Review: Gone Girl by Gillian Flynn

gonegirlGone Girl by Gillian Flynn

My Rating: 5/5 TARDISes

Series: Standalone

Date Published: June 5th, 2012

Publisher: Crown Publishers

Pages: 419 pages

Source: Purchased

Links: Goodreads | Amazon | Book Depository

Synopsis: On a warm summer morning in North Carthage, Missouri, it is Nick and Amy Dunne’s fifth wedding anniversary. Presents are being wrapped and reservations are being made when Nick’s clever and beautiful wife disappears from their rented McMansion on the Mississippi River. Husband-of-the-Year Nick isn’t doing himself any favors with cringe-worthy daydreams about the slope and shape of his wife’s head, but passages from Amy’s diary reveal the alpha-girl perfectionist could have put anyone dangerously on edge. Under mounting pressure from the police and the media–as well as Amy’s fiercely doting parents–the town golden boy parades an endless series of lies, deceits, and inappropriate behavior. Nick is oddly evasive, and he’s definitely bitter–but is he really a killer?

As the cops close in, every couple in town is soon wondering how well they know the one that they love. With his twin sister, Margo, at his side, Nick stands by his innocence. Trouble is, if Nick didn’t do it, where is that beautiful wife? And what was in that silvery gift box hidden in the back of her bedroom closet?


This is a spoiler-free review.

Gone Girl is an incredibly well crafted, captivating mystery. With an ingenious plot and many intriguing characters, Gillian Flynn creates a fantastically twisted and unpredictable novel. As I am finding, it is an extremely hard book to review without spoilers, though I am giving it my best shot. I am a huge fan of crime and mystery novels, so I knew going in that this would be an enjoyable read for me; however, I did not expect to love it quite as much as I did. I ended up absolutely adoring every aspect of this book, and just this one novel has already made me a major Gillian Flynn fan.

Though this is a fantastic read no matter what, going into this novel knowing next to nothing about the story would be the best way to go about it. Flynn has skillfully constructed an exceedingly complex plot, with an astonishing amount of layers that unfold slowly as it progresses. There are so many different threads, going off in all directions, which are brought back together in the end and connected to each other. I was amazed by how carefully created the storyline was; how even the smallest elements addressed early in the novel had played a significant role by the end. As a writer myself, I truly admire the amount of cleverness and expert planning that must have gone into the assembling of this narrative.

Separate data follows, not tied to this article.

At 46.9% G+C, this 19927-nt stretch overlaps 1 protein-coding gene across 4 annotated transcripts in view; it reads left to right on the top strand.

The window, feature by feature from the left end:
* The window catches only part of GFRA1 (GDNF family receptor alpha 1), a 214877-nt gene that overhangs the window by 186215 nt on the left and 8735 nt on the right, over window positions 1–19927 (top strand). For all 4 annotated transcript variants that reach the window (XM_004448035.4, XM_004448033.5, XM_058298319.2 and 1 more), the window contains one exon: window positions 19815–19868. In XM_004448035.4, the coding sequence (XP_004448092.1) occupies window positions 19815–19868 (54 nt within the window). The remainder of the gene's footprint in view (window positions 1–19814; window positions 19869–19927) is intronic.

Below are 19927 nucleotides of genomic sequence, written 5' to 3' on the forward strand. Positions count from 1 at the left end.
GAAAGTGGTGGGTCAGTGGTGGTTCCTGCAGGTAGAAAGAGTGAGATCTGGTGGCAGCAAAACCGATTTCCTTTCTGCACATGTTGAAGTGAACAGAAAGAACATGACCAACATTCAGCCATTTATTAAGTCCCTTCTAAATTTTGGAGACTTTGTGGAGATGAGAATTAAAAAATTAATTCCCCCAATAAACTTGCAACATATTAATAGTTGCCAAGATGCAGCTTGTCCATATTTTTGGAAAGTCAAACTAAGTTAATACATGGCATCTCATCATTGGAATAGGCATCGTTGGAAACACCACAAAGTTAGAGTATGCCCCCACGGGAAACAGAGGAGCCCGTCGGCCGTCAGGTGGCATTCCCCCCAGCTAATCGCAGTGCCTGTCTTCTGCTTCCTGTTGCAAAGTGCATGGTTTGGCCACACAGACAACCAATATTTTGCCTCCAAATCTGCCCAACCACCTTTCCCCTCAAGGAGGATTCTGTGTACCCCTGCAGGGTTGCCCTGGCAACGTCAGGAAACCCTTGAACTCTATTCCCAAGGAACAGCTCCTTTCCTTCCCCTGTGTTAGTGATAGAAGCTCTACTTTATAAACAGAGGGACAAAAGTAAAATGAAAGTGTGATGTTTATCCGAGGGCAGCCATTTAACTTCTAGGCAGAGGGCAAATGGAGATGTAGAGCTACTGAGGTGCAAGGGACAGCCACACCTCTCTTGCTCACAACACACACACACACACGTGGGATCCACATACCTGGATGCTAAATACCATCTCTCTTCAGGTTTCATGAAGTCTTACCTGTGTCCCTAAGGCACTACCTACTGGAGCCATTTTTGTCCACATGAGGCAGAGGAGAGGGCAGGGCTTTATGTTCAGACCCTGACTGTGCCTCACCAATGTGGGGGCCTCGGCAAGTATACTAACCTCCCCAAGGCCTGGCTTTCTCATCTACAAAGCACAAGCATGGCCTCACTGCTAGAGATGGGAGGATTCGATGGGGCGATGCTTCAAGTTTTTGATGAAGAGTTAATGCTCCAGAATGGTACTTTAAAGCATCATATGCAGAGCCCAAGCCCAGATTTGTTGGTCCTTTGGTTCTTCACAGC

In my opinion, one of the most impressive aspects of this novel is how frighteningly realistic everything is. The scenarios are outrageous, but they never get to the point of being unbelievable; they are unlikely, uncommon, but humanly possible.

Gone Girl is also full of vivid characters that add further dimension to the plot, many times due to their unreliability. Almost all of the characters that are central to the telling of the story have their own secrets that they are keeping from each other, as well as the reader. We are typically trained to trust the narrator in the stories that we read, but in this novel, it quickly becomes clear that this is not something that can be done.

This is not a story of good versus evil. All of the characters have their faults; all of them are in the wrong in some way or another. No one person is entirely likeable or worthy of full sympathy, and that is what ends up making all of them so enjoyable and interesting. They add further mystery and intrigue to the narrative, and their lack of truthfulness keeps the reader on their toes, wondering whether or not to trust.

Tying in with what I said earlier about realism in the plot, these characters do outrageous things to each other and to hide incriminating facts, however they are extremely believable. It never reaches a point where you are questioning their ability to pull off what they do. You may wonder how people could do such things; how they could get to the point where they feel they need to behave this way. But nothing is ever an unrealistic feat, and recognizing this makes the overall story even more unnerving.

And now we come to my absolute favorite part about this novel: the writing style. I completely fell in love with Flynn’s writing style and felt that it carried me seamlessly through the novel. She does a fantastic job of setting the tone, and her words flow consistently well throughout. She captures the voices of her characters perfectly, and paints a very sharp and chilling picture.

Suffice it to say, I loved this book and very highly recommend giving it a try. This is by far one of the most well-written and expertly plotted novels that I have ever read. It was a fast-paced, disturbing, and startling read, that had me completely captivated from page one. It takes a lot of skill to construct something like this, and I am incredibly impressed by her talent as a writer. Gillian Flynn has created a masterpiece.

5.0 TARDISes


14 thoughts on “Review: Gone Girl by Gillian Flynn

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